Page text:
HEFNER: And I think that there's no way that we're going to get around that. But I also agree with the president that, at the other end of this process, can lie actually a healthier economy than we've had before. Because part of what I think he's trying to do that he's communicating so well about, which is Ryan's point, and which is critical in a crisis, is that we have to tackle the endemic problems -- the problems of energy, the problems of health care, the problems of education. And that will require some investment.

So the question is, are we going to spend money that's an investment, or are we simply going to keep spending money?

ROBERTS: On that point, the president was alluding yesterday in a speech to this idea of a top-down, top-to-bottom, literal restructuring of everything in the way that the foundations upon which our economy are built. Let's listen to how he put it yesterday.


OBAMA: We cannot rebuild this economy on the same pile of sand. We must build our house upon a rock.


ROBERTS: Borrowing from the parable on the Sermon on the Mount there saying, you know, the person who builds their house on sand is bound to lose it, the person who builds their house upon a rock is bound to keep it.

But he wants to go through -- he's got five pillars to economic prosperity. New rules and regulations on the financial industry, better education, renewable energy, health care reform, savings in the federal budget. He also wants to tackle social security reform.

Any one of those things would be an ambitious goal in the first year of a presidency, if not the first term. I mean, is he taking on too much. Can he do it all?

MACK: If you have a cavity on the right side of your mouth, is the solution to chew only on the left side of your mouth? No, you have to...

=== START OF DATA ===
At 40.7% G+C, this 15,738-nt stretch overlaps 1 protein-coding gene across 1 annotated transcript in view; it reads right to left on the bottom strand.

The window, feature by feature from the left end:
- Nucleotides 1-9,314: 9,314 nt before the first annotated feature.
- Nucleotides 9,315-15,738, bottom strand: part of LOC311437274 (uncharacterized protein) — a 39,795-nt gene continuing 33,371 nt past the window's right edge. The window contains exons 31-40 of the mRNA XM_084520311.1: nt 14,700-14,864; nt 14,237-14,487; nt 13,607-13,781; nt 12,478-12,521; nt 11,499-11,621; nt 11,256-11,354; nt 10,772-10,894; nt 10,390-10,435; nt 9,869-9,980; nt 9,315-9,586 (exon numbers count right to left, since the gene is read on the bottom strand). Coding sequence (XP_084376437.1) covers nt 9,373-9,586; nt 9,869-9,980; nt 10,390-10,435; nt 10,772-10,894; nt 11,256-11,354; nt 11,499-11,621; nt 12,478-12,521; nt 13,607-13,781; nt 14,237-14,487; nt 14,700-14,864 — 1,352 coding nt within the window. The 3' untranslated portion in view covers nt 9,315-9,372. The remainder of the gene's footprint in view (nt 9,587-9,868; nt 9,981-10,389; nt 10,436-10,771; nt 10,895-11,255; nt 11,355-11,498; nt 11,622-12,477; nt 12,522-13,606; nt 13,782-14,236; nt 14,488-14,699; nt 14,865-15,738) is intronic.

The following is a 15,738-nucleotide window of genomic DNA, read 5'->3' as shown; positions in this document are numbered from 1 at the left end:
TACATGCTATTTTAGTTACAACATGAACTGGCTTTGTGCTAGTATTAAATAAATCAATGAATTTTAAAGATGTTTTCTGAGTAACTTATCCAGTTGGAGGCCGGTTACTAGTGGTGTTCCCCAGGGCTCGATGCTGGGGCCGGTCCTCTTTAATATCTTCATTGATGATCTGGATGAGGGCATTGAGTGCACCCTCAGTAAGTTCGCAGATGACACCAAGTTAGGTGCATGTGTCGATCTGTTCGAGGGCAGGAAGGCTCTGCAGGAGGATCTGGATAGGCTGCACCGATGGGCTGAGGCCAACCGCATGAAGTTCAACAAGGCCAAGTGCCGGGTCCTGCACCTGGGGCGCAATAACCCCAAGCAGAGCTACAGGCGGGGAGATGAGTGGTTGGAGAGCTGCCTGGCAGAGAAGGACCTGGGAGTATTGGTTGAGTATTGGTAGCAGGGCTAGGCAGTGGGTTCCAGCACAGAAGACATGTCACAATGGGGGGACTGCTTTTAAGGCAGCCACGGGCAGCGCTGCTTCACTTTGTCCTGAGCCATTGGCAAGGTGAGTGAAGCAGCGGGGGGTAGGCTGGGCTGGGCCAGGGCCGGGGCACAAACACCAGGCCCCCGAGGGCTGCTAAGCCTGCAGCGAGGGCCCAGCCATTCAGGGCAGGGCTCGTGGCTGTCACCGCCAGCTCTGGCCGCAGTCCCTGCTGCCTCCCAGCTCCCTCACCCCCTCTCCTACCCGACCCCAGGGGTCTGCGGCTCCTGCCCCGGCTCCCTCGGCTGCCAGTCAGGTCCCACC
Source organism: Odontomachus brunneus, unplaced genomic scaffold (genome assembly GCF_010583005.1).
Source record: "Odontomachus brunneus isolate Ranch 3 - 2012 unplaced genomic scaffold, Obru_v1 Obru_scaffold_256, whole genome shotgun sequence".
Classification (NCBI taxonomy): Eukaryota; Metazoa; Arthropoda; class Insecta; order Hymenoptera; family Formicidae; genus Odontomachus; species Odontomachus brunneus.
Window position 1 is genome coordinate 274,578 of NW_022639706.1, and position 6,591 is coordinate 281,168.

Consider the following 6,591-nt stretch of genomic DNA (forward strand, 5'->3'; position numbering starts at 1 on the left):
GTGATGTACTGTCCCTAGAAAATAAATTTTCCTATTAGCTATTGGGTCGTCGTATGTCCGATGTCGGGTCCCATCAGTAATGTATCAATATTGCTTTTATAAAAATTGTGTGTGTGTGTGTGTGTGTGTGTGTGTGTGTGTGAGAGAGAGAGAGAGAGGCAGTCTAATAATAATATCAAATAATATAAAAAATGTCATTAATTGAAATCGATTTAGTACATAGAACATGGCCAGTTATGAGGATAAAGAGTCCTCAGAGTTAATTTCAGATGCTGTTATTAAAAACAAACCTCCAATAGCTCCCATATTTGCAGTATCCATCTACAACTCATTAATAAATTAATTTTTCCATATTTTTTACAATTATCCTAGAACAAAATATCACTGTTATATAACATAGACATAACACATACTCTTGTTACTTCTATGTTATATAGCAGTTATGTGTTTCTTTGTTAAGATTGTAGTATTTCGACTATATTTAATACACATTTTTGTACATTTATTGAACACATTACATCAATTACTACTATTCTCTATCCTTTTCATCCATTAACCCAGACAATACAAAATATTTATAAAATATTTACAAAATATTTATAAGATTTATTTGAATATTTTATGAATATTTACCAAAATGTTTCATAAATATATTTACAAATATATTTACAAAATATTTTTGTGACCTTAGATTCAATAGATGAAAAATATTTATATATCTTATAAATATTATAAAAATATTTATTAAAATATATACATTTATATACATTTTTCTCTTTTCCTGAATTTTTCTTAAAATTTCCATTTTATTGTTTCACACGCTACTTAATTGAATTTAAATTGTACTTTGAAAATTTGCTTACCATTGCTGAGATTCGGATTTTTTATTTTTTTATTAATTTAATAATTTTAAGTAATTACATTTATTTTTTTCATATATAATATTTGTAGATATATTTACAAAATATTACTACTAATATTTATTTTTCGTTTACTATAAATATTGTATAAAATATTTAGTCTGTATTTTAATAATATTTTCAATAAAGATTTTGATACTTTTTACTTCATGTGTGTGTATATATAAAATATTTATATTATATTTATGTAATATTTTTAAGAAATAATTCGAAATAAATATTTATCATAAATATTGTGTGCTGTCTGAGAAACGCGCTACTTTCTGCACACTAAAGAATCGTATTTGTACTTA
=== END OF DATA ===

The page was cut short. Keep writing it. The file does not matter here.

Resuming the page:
ROBERTS: Well, it is, temporarily. I've done that.

MACK: You have to go and fix the cavity. And, you know, as with the five pillars, you know, the cavities are, you know, lacks of regulation and oversight. We have inadequate health care system, inadequate education system. We have to go and fix our dependency on foreign oil. These things are cavities that are going to impact our future generations. That can't be fixed just by TARP reform and tax cuts.

ROBERTS: What about this idea of health care reform, too? He says, you know, when you're looking long term here, reducing deficits, reducing the overall debt, you've got to get the health care reform. You're on the board of Rush Medical Center in Chicago. What do you think about this idea? Because we're spending a lot of money on a lot of things other than health care.

HEFNER: Well, and as you know, we're spending more money on a per citizen on a percentage of GDP average than most developed countries and yet we have 50 million uninsured. I think the difference between now and the early 90s is that there's no stakeholder who doesn't recognize that the system is broken and has to be fixed. We've got 14,000 families losing health care every day. That's a crisis.